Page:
Today, there are more tools available to prevent HIV. In addition to limiting your number of sexual partners, never sharing needles, and using condoms correctly and consistently, there are also newer medical options such as pre-exposure (PrEP) and post-exposure prophylaxis (PEP).
Remember, Only certain fluids—blood, semen (cum), pre-seminal fluid (pre-cum), rectal fluids, vaginal fluids, and breast milk—from an HIV-infected person can transmit HIV. These fluids must come in contact with a mucous membrane or damaged tissue or be directly injected into the bloodstream (from a needle or syringe) for transmission to possibly occur.
In New Zealand, HIV is spread mainly by:
Less commonly, HIV may be spread by
How can I prevent getting HIV?
Undetectable Viral Load & HIV Transmission
There is evidence that HIV treatment, resulting in an undetectable viral load, can substantially reduce a person’s risk of passing on HIV. This provides an extra safety net but not a replacement for condoms.
There is growing evidence that HIV medication, which fully suppresses the viral load of a person living with HIV, reduces the risk of passing on HIV.
- Evidence of reduced infectiousness from suppressed viral loads is good news. People living with HIV should have early access to medication.
- Relying on treatment and undetectable viral load as a community-wide prevention strategy will not work because we do not know who has HIV and who does not and viral load can fluctuate.
- A community-wide culture of condom use remains the best way to prevent the spread of HIV and other STIs.
AfricaNZ Health Research Project
AfricaNZ – a research project that will provide information needed to develop appropriate HIV care and prevention among African communities in NZ.
It’s funded by the Ministry of Health and being undertaken jointly by Massey and Otago Universities
It is our great pleasure to bring you the two reports for the AfricaNZ Health Research Project (AfricaNZ Count & AfricaNZ Care). Here are the links:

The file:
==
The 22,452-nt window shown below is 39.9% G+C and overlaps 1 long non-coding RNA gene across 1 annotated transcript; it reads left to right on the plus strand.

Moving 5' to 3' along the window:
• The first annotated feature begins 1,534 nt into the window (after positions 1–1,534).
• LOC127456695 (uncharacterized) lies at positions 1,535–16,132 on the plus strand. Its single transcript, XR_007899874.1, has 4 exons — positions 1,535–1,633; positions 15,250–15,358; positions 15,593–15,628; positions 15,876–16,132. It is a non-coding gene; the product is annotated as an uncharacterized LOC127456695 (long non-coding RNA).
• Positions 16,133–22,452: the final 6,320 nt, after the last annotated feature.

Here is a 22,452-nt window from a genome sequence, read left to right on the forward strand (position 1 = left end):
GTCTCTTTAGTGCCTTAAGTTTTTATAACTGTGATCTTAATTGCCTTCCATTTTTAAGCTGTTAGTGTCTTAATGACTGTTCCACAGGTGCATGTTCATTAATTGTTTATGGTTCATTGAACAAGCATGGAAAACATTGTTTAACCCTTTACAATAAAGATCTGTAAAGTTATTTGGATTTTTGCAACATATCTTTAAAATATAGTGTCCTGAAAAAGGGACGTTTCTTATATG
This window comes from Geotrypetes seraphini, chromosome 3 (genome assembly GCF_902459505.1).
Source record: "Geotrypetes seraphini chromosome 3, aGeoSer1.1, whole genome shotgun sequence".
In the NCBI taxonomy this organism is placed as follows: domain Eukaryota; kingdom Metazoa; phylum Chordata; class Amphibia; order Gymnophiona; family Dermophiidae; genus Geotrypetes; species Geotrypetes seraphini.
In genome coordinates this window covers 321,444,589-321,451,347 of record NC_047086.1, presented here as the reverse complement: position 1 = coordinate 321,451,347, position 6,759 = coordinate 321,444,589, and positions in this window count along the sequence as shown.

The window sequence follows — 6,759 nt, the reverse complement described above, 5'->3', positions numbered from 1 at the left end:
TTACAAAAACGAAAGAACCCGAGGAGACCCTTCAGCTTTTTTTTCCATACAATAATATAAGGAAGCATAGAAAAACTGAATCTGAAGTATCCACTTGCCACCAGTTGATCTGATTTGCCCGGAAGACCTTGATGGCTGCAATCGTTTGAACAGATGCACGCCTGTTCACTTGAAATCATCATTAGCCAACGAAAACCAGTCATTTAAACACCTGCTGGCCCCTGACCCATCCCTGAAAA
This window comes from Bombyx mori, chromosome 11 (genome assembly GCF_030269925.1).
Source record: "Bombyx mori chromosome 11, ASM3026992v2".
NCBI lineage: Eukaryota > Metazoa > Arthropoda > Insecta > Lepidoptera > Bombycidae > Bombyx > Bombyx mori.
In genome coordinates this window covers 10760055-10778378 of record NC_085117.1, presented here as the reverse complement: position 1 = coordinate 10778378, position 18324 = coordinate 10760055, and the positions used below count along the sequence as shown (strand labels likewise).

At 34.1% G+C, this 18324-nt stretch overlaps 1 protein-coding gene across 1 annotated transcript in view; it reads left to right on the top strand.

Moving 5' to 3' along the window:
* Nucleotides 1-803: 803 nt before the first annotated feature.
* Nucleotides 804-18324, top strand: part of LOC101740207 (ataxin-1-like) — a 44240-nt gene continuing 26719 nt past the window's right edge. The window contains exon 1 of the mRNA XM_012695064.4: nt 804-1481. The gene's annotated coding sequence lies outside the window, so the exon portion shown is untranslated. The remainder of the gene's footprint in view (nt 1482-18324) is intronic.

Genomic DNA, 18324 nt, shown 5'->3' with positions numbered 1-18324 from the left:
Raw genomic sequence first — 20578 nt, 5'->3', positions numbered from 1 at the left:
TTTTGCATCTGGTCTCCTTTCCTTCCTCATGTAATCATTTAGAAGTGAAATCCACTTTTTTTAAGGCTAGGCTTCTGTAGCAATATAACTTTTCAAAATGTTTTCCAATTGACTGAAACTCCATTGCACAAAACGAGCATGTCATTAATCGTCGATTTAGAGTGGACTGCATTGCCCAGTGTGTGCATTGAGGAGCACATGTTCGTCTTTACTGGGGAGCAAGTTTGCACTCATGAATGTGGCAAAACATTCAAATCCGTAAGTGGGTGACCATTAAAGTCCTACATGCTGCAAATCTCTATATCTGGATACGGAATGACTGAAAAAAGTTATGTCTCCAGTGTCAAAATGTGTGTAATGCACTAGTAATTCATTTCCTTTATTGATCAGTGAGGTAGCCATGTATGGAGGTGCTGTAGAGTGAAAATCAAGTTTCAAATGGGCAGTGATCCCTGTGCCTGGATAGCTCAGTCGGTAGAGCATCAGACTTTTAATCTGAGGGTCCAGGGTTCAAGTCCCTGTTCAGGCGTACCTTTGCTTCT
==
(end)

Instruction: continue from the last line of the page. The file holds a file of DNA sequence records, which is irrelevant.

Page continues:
AfricaNZ Care: A report on knowledge, attitudes, behaviours and beliefs about HIV among black Africans living in New Zealand.
AfricaNZ Count: An estimate of currently resident and HIV positive Africans in New Zealand.
HIV update 2013 is out, This booklet provides a snapshot of the HIV epidemic in New Zealand right now, with the very latest statistics and information.
Watch our latest video on HIV stigma
“Many people are very frightened of taking an HIV test in case they test positive. This can mean they spend time, worrying about the possibility of having HIV, often unnecessarily. In every case, it is better to know your status than not to know.”
If you think you might have been at risk of HIV, it is better to go for a TEST, to determine your status.
For more info and to book a time, visit www.FASTEST.co.nz
Twice a year, The African Communities Programme sends out the Jambo newsletter. Find out our latest news by downloading the PDF version of the e-newsletter. If you would like to receive regular updates on our programme, or to learn about the community events that we are sponsoring, please join us on Facebook Love Cover Protect .
Jambo is created to:
Promote networking, to share ideas, resources and activities
Share news of communities and individuals across Aotearoa
Feature stories about organisations, community groups, websites and more
Promote growth, excellence and integrity
Issue # 15
Issue # 14
Jambo Issue 11
HIV Update 2012
The HIV Update is a snapshot of the HIV epidemic in New Zealand right now and has all the very latest stats released by the AIDS Epi Group at the University of Otago.
HIV 101 for NZ Schools
This resource is a quick reference guide to HIV and AIDS, written specifically for New Zealand schools and educational facilities.
This educational guide explains the basics of HIV, infectiousness and treatment, and aims to dispell some of the myths around how HIV is transmitted. Also included are the Ministry of Education guidelines for infection control of HIV/AIDS and other blood borne viruses in New Zealand schools.
To download a copy of the HIV 101 for NZ Schools click here
Research “Standing in the Fire”
Experiences of HIV-Positive, Black African Migrants and Refugees Living in New Zealand
“This study would not have been possible without the participants who all graciously and generously offered their time and stories of challenge and opportunity. All names in this research are pseudonyms and each participant chose his or her own pseudonym. We express our heartfelt thanks to individuals known as Joe, Mary, Rute, Ivy, David, Adele, Pat, Lisa, Paul, Anna, Jane, Marie and Julius. We wish you well.”
Preventing HIV resource booklet
This booklet provides information about the transmission of HIV, how to protect yourself and where you can get tested.